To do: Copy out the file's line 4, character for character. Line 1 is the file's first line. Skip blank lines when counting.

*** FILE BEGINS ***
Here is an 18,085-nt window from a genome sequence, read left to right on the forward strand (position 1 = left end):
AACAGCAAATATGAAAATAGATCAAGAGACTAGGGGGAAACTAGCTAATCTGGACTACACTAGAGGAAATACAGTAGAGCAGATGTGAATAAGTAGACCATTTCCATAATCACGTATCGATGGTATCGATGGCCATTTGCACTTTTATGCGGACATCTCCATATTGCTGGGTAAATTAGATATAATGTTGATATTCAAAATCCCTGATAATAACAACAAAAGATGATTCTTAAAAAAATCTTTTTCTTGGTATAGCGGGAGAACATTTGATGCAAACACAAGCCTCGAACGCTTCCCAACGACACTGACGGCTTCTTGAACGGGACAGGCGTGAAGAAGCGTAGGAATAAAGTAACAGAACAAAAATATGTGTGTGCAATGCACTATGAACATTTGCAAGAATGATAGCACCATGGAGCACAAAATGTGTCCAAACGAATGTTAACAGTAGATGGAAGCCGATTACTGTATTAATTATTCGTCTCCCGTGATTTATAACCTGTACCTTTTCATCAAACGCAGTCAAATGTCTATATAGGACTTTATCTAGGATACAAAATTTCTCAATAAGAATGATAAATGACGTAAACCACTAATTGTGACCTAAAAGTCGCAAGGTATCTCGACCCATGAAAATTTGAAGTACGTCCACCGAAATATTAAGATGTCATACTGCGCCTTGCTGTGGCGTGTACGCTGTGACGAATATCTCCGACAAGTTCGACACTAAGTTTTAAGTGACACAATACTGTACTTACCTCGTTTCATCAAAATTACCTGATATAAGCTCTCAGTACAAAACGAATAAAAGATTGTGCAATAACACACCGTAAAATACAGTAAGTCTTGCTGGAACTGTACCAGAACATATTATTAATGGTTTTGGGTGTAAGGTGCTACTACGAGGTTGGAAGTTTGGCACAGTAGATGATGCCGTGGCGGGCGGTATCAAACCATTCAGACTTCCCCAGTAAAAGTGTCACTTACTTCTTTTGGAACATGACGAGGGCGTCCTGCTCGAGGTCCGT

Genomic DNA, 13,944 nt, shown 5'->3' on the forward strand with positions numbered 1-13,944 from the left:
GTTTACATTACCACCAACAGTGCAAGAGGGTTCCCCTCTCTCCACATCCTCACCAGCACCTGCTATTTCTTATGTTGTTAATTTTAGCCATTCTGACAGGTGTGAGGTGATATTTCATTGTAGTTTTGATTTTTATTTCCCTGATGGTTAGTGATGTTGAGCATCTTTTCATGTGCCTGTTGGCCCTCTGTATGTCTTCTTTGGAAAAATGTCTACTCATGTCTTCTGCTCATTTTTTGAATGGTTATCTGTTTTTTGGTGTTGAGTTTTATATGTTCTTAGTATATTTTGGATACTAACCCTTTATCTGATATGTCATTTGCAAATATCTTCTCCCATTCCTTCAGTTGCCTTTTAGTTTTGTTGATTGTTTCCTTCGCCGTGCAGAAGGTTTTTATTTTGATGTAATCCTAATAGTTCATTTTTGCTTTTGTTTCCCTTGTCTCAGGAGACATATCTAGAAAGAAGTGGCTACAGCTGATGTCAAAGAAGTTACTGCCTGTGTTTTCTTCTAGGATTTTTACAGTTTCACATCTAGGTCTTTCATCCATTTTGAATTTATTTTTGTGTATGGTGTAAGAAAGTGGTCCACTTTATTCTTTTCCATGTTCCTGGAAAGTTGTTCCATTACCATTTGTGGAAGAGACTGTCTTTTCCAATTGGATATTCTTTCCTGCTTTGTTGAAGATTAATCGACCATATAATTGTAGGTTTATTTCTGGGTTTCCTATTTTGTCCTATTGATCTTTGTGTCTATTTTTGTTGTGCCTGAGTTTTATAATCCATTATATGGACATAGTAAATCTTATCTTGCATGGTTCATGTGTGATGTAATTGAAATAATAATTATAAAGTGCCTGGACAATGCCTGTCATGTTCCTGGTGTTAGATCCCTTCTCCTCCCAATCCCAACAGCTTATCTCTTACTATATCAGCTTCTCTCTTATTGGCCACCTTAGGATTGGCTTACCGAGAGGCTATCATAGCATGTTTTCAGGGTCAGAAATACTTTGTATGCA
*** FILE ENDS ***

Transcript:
GTTTACATTACCACCAACAGTGCAAGAGGGTTCCCCTCTCTCCACATCCTCACCAGCACCTGCTATTTCTTATGTTGTTAATTTTAGCCATTCTGACAGGTGTGAGGTGATATTTCATTGTAGTTTTGATTTTTATTTCCCTGATGGTTAGTGATGTTGAGCATCTTTTCATGTGCCTGTTGGCCCTCTGTATGTCTTCTTTGGAAAAATGTCTACTCATGTCTTCTGCTCATTTTTTGAATGGTTATCTGTTTTTTGGTGTTGAGTTTTATATGTTCTTAGTATATTTTGGATACTAACCCTTTATCTGATATGTCATTTGCAAATATCTTCTCCCATTCCTTCAGTTGCCTTTTAGTTTTGTTGATTGTTTCCTTCGCCGTGCAGAAGGTTTTTATTTTGATGTAATCCTAATAGTTCATTTTTGCTTTTGTTTCCCTTGTCTCAGGAGACATATCTAGAAAGAAGTGGCTACAGCTGATGTCAAAGAAGTTACTGCCTGTGTTTTCTTCTAGGATTTTTACAGTTTCACATCTAGGTCTTTCATCCATTTTGAATTTATTTTTGTGTATGGTGTAAGAAAGTGGTCCACTTTATTCTTTTCCATGTTCCTGGAAAGTTGTTCCATTACCATTTGTGGAAGAGACTGTCTTTTCCAATTGGATATTCTTTCCTGCTTTGTTGAAGATTAATCGACCATATAATTGTAGGTTTATTTCTGGGTTTCCTATTTTGTCCTATTGATCTTTGTGTCTATTTTTGTTGTGCCTGAGTTTTATAATCCATTATATGGACATAGTAAATCTTATCTTGCATGGTTCATGTGTGATGTAATTGAAATAATAATTATAAAGTGCCTGGACAATGCCTGTCATGTTCCTGGTGTTAGATCCCTTCTCCTCCCAATCCCAACAGCTTATCTCTTACTATATCAGCTTCTCTCTTATTGGCCACCTTAGGATTGGCTTACCGAGAGGCTATCATAGCATGTTTTCAGGGTCAGAAATACTTTGTATGCA